One of the consequences of the class action is that there is an online repository of records relating to Huronia. I’ve spent some time looking at the online records held relating to deaths at the centre, you can find over 400 records by using ‘death’ to search the database here. A large number of these records relate to policies and procedures, evidence that all the paper policies in the world don’t keep people safe. There are also documents relating to deaths of residents, inquests and internal discussions around investigations (all heavily redacted of course).

I’ve been able to piece together a few stories. Like the female resident who choked on her own vomit in 1986 while being held in restraints who was so obviously dead when staff checked on her they didn’t attempt resuscitation (which begs the questions of why the hell was she restrained, why was she left, not to mention why wasn’t she in hospital?).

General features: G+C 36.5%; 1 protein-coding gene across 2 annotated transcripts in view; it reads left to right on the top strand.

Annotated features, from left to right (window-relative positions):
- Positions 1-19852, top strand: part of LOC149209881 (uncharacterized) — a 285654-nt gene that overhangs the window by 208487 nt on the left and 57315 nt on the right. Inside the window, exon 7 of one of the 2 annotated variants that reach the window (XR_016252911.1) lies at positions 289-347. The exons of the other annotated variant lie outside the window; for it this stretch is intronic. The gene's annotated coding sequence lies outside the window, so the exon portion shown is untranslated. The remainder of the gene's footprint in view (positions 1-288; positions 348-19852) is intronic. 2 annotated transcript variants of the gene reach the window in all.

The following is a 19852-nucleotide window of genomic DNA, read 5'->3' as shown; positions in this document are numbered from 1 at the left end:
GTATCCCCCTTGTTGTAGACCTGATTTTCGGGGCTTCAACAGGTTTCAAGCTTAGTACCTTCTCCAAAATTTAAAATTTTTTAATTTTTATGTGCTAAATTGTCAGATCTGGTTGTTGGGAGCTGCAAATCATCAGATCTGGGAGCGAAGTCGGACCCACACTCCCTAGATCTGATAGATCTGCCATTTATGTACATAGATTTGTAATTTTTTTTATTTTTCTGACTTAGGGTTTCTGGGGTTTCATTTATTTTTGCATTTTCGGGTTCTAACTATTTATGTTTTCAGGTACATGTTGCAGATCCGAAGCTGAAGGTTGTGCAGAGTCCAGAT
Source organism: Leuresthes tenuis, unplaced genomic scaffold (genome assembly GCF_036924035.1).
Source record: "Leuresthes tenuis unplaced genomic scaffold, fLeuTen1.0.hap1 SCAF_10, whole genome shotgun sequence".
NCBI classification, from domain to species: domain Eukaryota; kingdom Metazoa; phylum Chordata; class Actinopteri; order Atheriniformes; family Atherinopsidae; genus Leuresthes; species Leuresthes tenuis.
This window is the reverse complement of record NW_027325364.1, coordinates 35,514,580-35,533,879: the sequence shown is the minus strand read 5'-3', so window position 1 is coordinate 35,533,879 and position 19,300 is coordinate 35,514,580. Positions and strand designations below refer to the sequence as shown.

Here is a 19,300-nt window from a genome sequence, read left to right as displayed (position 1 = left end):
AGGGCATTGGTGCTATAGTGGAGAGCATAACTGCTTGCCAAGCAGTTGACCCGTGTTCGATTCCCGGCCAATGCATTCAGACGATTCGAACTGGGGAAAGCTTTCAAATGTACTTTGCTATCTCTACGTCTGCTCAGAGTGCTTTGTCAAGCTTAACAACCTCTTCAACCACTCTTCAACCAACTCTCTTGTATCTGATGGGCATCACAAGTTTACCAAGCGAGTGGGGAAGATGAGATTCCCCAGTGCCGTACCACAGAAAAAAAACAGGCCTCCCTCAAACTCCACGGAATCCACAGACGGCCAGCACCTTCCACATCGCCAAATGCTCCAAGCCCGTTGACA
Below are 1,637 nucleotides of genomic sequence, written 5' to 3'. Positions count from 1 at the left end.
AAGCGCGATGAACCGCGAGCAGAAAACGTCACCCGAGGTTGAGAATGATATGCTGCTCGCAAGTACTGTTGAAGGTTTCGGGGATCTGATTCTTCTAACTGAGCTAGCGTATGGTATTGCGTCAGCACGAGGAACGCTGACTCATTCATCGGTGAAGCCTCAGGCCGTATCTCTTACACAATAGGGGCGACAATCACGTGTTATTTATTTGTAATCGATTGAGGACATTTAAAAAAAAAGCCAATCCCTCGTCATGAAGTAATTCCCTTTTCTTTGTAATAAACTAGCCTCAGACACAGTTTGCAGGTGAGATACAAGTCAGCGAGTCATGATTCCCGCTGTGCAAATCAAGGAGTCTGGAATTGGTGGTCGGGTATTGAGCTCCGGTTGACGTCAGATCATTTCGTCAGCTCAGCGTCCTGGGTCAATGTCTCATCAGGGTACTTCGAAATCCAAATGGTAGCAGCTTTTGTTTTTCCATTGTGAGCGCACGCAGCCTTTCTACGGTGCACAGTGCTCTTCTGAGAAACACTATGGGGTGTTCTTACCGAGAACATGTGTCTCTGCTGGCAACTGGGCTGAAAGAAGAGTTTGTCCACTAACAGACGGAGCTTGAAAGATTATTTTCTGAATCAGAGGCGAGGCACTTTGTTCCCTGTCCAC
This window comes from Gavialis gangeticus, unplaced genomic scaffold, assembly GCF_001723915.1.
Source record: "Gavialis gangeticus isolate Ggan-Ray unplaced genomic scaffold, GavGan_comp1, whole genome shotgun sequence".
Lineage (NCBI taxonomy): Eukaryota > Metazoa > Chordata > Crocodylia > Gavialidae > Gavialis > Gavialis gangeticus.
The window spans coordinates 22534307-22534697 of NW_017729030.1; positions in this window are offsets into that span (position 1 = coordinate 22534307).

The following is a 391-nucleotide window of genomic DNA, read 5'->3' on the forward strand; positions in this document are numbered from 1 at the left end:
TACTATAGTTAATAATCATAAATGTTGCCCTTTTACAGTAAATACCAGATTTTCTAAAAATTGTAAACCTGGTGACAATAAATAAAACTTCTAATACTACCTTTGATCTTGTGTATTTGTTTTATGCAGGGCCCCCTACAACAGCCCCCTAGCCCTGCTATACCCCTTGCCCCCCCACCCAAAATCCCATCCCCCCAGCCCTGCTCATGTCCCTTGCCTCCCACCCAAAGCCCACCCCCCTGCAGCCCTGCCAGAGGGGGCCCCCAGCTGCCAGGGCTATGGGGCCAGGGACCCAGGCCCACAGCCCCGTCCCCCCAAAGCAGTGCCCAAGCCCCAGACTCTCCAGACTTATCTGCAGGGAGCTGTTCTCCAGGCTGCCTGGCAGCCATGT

Or the 1981 death of a male resident who aspirated (choked) on food after his lunch and was found in the washroom some time later, just casually chalked down to ‘accidental death’ by the staff, nothing to see here, no learning, no responsibility. Three females died from asphyxiation in the year 1963 to 1964, no further explanation was offered.

One of the cases reflected in the archives but heavily redacted was the case of a young boy called Albert Morrison, attacked by a staff member in the mid 50s. No action was taken against the staff member until the Ontario Provincial Police eventually charged him with second degree murder in March 1991. Unfortunately the staff member died before standing trial, but the resident who witnessed it, Harold Johnston, is clear on what he saw.